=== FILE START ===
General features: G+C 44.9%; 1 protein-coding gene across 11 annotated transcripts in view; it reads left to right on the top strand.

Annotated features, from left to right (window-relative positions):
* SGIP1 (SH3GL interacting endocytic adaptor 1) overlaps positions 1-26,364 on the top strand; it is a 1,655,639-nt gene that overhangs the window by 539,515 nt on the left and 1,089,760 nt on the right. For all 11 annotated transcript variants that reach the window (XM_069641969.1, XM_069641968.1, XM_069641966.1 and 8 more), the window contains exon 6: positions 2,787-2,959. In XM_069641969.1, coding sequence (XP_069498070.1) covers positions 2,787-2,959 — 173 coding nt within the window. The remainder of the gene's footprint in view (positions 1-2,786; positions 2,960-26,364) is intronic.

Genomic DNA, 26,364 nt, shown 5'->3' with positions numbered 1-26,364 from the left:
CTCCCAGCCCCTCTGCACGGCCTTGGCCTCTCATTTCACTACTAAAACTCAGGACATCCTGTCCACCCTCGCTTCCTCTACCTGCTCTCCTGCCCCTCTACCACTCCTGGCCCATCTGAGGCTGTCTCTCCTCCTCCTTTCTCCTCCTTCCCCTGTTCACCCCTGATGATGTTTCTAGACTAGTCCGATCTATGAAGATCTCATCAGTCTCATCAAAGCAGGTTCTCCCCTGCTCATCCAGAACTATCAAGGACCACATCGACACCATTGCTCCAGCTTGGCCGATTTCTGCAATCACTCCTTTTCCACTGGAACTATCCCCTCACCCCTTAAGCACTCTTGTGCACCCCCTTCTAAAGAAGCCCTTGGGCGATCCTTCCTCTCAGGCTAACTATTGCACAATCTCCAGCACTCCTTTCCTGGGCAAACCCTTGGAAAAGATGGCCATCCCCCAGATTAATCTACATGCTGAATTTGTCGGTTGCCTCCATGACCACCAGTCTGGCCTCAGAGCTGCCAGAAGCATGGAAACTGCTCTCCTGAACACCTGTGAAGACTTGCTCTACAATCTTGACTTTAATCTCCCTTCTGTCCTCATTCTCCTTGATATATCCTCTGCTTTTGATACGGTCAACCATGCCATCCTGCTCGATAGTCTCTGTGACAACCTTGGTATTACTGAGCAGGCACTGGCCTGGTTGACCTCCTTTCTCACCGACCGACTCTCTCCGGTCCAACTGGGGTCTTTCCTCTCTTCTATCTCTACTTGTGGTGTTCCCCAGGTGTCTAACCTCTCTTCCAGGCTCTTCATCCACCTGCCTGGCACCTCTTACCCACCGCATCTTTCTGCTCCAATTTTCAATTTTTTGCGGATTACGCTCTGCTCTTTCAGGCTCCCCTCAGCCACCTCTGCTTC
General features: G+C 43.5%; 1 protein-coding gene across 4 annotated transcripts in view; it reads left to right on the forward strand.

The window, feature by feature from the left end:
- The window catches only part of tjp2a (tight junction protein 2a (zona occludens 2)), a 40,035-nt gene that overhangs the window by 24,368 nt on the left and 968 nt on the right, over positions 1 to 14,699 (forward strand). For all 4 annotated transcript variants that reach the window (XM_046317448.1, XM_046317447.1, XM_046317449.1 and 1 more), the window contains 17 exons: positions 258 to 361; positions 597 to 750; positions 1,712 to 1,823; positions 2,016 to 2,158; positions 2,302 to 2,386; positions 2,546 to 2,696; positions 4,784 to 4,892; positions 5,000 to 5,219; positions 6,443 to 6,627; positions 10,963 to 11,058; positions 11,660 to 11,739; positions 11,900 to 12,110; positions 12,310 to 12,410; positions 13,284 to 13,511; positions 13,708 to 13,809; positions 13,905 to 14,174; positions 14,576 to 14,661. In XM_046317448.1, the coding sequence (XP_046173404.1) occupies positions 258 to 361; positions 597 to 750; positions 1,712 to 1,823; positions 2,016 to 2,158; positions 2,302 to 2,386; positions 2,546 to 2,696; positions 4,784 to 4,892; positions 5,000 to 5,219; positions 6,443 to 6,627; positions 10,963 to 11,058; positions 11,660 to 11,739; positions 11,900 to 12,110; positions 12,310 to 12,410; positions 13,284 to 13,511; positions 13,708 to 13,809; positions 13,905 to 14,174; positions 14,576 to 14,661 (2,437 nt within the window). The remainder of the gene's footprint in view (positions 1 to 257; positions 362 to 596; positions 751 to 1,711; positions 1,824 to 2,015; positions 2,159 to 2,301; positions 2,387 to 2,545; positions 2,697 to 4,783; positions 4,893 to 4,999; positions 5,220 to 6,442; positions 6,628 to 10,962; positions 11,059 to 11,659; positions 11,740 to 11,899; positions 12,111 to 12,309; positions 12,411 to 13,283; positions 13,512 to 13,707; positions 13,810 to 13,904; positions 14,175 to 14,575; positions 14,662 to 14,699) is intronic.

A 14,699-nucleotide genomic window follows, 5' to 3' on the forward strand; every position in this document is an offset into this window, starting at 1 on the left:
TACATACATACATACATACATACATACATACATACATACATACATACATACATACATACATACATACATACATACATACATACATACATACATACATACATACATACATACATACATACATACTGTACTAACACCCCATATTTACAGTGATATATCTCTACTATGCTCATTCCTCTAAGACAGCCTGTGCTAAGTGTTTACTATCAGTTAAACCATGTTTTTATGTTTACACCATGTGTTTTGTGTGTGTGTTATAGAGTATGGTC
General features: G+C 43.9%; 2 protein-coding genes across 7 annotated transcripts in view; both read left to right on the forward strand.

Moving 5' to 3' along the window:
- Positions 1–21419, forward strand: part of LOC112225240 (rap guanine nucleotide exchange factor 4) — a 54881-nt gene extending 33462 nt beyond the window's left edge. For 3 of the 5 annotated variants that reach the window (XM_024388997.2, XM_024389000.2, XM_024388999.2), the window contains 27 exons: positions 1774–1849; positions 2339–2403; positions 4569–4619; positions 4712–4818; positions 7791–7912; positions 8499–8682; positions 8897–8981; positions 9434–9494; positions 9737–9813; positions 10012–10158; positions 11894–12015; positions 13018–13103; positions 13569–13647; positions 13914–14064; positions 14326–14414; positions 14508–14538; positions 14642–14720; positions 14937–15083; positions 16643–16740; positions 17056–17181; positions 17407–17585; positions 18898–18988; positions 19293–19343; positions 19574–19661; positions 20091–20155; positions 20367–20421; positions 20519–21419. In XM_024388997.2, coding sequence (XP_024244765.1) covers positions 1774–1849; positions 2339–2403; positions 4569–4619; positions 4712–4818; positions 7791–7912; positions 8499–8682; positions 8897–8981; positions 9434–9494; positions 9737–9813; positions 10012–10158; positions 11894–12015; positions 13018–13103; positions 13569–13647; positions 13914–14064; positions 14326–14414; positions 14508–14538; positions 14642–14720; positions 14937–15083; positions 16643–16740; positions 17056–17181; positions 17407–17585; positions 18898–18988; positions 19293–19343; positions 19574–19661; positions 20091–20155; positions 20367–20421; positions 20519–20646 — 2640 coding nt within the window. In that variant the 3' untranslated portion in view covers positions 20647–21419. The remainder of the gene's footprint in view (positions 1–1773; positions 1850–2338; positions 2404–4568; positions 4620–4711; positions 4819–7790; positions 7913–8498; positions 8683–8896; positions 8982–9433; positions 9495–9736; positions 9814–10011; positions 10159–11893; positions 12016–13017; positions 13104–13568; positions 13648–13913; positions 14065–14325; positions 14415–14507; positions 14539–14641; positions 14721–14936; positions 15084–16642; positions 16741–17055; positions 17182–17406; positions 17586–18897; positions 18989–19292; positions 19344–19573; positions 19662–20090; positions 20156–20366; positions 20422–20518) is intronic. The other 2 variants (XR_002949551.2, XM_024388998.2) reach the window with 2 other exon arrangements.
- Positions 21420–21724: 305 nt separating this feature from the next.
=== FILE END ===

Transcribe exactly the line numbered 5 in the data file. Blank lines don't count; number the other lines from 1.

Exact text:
CTCCCAGCCCCTCTGCACGGCCTTGGCCTCTCATTTCACTACTAAAACTCAGGACATCCTGTCCACCCTCGCTTCCTCTACCTGCTCTCCTGCCCCTCTACCACTCCTGGCCCATCTGAGGCTGTCTCTCCTCCTCCTTTCTCCTCCTTCCCCTGTTCACCCCTGATGATGTTTCTAGACTAGTCCGATCTATGAAGATCTCATCAGTCTCATCAAAGCAGGTTCTCCCCTGCTCATCCAGAACTATCAAGGACCACATCGACACCATTGCTCCAGCTTGGCCGATTTCTGCAATCACTCCTTTTCCACTGGAACTATCCCCTCACCCCTTAAGCACTCTTGTGCACCCCCTTCTAAAGAAGCCCTTGGGCGATCCTTCCTCTCAGGCTAACTATTGCACAATCTCCAGCACTCCTTTCCTGGGCAAACCCTTGGAAAAGATGGCCATCCCCCAGATTAATCTACATGCTGAATTTGTCGGTTGCCTCCATGACCACCAGTCTGGCCTCAGAGCTGCCAGAAGCATGGAAACTGCTCTCCTGAACACCTGTGAAGACTTGCTCTACAATCTTGACTTTAATCTCCCTTCTGTCCTCATTCTCCTTGATATATCCTCTGCTTTTGATACGGTCAACCATGCCATCCTGCTCGATAGTCTCTGTGACAACCTTGGTATTACTGAGCAGGCACTGGCCTGGTTGACCTCCTTTCTCACCGACCGACTCTCTCCGGTCCAACTGGGGTCTTTCCTCTCTTCTATCTCTACTTGTGGTGTTCCCCAGGTGTCTAACCTCTCTTCCAGGCTCTTCATCCACCTGCCTGGCACCTCTTACCCACCGCATCTTTCTGCTCCAATTTTCAATTTTTTGCGGATTACGCTCTGCTCTTTCAGGCTCCCCTCAGCCACCTCTGCTTC